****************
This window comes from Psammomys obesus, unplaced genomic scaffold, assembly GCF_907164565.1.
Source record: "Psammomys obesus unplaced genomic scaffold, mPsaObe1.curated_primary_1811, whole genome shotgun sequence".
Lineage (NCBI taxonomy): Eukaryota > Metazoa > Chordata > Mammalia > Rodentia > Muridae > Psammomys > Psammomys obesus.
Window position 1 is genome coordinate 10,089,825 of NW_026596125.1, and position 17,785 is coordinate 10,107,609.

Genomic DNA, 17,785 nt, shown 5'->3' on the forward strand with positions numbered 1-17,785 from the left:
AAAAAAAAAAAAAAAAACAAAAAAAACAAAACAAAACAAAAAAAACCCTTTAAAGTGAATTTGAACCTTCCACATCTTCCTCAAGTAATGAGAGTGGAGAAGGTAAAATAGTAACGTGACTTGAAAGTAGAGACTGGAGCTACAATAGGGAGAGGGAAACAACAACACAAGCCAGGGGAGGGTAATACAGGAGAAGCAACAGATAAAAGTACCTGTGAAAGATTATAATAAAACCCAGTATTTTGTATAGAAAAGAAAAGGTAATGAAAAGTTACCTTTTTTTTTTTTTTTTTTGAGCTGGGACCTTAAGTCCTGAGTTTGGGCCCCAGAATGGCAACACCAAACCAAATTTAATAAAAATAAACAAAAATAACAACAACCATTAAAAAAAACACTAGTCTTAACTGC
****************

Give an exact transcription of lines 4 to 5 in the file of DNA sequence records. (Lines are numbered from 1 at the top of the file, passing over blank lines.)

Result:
Window position 1 is genome coordinate 10,089,825 of NW_026596125.1, and position 17,785 is coordinate 10,107,609.

Genomic DNA, 17,785 nt, shown 5'->3' on the forward strand with positions numbered 1-17,785 from the left: